Staunton, Aug. 4 – Vladimir Putin has exploited and destroyed the World Congress of Tatars, ramming through a resolution none of the delegates had seen in advance approving everything he has done and that many Tatars who should have been at the meeting were not because they could see where the Kremlin leader was heading, according to Ruslan Aysin.
The IdelReal commentator says that what has just happened in Kazan was thus “the funeral” of an organization which had played a serious role over 30 years, and he pointedly compares what Putin has done to the Tatars with what Stalin did to the Jews during and immediately after World War II (idelreal.org/a/31973477.html).
What Putin has done to the World Congress of Tatars echoes what Stalin did with Jewish activists in the 1940s, Aysin says. “In 1942, he created the Jewish Anti-Fascist Committee to help influential Jewish communities around the world in the struggle” against Nazi Germany and to make the USSR look committed to the Allied cuse.
“After that task was completed,” the commentator says, “the Jewish Anti-Fascist Committee was shut down ‘as a center of anti-Soviet propaganda,’ and its head, Mikhoels, was executed on the personal instructions of the leader of the peoples.”
“Dictators always operate according to the same paradigm,” Aysin continues. “For them, people, nations, religions and the state itself are simply tools to be used to strengthen their personal power.”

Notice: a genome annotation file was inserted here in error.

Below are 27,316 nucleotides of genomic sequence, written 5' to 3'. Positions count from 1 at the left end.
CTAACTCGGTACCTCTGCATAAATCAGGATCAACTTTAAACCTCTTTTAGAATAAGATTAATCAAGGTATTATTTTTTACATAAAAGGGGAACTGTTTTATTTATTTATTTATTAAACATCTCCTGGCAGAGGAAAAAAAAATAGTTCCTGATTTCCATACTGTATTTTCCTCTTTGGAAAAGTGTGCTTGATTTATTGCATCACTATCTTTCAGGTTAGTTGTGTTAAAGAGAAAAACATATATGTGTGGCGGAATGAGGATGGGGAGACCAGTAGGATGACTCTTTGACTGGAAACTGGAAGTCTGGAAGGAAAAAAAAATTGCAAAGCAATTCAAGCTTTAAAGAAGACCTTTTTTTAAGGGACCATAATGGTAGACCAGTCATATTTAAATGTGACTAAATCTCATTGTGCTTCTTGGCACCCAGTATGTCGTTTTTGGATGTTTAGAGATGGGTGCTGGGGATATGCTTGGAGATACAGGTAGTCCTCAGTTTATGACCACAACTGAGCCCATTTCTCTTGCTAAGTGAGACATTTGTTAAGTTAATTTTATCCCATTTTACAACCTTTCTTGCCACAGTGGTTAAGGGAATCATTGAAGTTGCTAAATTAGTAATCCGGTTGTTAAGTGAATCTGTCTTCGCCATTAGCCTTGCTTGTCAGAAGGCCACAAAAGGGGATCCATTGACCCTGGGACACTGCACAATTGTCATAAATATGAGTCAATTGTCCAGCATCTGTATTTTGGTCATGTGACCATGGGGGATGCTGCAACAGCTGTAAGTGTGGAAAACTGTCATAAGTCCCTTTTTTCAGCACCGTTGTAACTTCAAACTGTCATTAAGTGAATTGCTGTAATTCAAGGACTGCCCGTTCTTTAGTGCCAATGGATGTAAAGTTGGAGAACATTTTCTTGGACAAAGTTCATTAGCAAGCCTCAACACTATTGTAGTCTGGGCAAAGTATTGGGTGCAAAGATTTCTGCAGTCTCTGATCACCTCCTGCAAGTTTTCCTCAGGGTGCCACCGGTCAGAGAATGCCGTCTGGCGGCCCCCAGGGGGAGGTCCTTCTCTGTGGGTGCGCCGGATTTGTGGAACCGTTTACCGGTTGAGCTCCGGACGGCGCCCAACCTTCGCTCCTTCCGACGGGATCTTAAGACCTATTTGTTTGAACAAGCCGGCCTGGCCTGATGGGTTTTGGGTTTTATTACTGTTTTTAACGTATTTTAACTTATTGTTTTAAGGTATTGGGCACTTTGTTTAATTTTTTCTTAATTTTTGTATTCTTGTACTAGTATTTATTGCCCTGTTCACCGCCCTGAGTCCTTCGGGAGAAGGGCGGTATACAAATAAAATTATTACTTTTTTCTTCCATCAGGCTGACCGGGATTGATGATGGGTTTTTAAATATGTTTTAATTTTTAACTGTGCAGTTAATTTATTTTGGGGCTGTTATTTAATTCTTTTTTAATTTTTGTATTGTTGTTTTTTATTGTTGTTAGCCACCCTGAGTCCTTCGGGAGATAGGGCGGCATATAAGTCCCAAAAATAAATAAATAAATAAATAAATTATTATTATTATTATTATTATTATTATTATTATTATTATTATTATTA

The Tatar commentator draws that bitter conclusion after examining what happened at a meeting that was almost entirely scripted from behind the scenes, so organized that many prominent Tatars didn’t take part, and that featured the ramming through of a resolution approving Putin’s war in Ukraine without any serious discussion.
Indeed when Fauziya Bayramova, the “grandmother” of the Tatar movement, attempted to speak, she was ignored, forcing her and some others at the meeting to withdraw because they were no longer allowed to speak to a meeting which in the past had featured serious debates about serious issues of concern to Tatars.
It is quite clear that the Kremlin wanted to split the Tatar world into an archipelago, with the diaspora in one place, Tatarstan in a second, and all other Tatars in yet a third. “What can connect these worlds today” now that the Congress which was intended to do that can’t? The answer he says, is “nothing.”
Aysin says that with the gelding of the Congress, “the Tatar nation stands on the edge of a deep abyss. National education has been destroyed, the population is being rapidly assimilated, and Tatarstan has been reduced to an ordinary region” whose “political institutions have been killed, its intelligentsia suppressed,” and the people left without leadership.
And he adds in this regard that Moscow’s plan to organize national battalions to fight in Ukraine is intended to “dirty everyone so that we forget about our rights, freedoms and future. Aysin concludes by citing the observation of Karl Marx that “in politics for the sake of a goal, you can make an alliance with the devil himself.”
“You just need to be sure that you are the one who draws the line and not the devil,” the German political theorist said. Unfortunately, those who took part in the charade Moscow has reduced the Congress of Tatars have failed in that regard.